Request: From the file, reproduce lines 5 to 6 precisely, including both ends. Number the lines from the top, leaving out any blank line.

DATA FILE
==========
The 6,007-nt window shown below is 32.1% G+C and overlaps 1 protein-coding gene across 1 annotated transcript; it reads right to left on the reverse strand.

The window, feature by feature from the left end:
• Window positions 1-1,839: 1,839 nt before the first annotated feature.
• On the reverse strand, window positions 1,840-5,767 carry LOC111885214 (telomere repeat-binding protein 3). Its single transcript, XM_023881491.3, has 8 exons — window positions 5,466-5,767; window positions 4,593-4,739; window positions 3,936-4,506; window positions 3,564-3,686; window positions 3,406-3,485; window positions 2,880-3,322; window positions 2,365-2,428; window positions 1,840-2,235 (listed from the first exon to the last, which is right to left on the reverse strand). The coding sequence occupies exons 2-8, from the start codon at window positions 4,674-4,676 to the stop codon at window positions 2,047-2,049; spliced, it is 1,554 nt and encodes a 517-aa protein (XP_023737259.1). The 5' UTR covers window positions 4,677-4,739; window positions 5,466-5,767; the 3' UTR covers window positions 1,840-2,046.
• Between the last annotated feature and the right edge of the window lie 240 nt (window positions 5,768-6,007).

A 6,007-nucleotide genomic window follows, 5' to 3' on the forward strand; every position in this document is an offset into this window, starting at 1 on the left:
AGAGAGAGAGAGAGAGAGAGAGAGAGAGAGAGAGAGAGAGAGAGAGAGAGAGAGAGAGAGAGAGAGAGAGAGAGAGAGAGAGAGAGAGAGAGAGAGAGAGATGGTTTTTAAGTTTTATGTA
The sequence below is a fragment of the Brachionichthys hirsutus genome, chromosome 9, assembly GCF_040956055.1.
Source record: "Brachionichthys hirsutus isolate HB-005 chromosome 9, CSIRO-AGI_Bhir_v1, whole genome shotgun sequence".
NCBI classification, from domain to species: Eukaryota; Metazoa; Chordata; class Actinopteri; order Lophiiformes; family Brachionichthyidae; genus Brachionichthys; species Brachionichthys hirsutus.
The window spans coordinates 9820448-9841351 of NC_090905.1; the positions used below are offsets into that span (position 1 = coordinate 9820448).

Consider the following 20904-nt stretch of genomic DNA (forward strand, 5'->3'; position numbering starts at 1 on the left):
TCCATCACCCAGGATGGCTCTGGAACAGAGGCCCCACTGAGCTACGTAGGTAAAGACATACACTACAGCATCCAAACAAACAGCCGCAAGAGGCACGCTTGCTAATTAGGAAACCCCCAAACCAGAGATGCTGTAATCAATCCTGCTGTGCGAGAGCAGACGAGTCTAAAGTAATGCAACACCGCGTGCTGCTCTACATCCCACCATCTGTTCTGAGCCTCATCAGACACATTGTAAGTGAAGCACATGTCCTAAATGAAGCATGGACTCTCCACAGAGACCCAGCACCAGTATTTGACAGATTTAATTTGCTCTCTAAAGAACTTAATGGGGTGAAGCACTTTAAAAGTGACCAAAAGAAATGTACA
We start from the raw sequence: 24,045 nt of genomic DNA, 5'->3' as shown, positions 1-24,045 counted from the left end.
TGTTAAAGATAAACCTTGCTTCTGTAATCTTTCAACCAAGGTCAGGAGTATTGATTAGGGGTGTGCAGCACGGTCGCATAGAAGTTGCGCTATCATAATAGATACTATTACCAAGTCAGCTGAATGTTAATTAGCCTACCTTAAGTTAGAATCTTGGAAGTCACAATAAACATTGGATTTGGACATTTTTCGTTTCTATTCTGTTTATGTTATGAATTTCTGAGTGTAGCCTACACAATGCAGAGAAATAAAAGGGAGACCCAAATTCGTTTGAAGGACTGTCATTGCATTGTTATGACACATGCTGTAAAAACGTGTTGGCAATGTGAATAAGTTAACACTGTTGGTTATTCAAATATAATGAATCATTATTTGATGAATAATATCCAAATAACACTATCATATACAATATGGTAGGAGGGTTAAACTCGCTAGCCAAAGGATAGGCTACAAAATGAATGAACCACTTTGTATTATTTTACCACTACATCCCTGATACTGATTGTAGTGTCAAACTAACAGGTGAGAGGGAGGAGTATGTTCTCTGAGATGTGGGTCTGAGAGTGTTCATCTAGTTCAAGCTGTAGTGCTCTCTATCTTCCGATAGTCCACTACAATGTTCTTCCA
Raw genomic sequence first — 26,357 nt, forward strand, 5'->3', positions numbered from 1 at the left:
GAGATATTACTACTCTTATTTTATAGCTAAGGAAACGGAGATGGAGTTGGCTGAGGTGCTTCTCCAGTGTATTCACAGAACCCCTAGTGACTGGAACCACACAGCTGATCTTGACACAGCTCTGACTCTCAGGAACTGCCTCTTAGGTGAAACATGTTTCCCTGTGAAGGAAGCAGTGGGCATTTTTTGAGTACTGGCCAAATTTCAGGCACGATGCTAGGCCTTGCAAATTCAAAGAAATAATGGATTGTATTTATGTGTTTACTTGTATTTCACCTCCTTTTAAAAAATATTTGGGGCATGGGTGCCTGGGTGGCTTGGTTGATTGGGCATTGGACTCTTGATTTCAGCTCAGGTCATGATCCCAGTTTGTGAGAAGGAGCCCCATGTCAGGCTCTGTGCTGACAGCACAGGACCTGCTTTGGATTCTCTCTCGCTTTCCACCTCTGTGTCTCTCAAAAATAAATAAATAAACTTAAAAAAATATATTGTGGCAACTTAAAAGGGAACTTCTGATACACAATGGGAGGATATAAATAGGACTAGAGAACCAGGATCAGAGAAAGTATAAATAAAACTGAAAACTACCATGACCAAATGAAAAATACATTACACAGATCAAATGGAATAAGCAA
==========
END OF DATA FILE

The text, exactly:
• Between the last annotated feature and the right edge of the window lie 240 nt (window positions 5,768-6,007).

A 6,007-nucleotide genomic window follows, 5' to 3' on the forward strand; every position in this document is an offset into this window, starting at 1 on the left: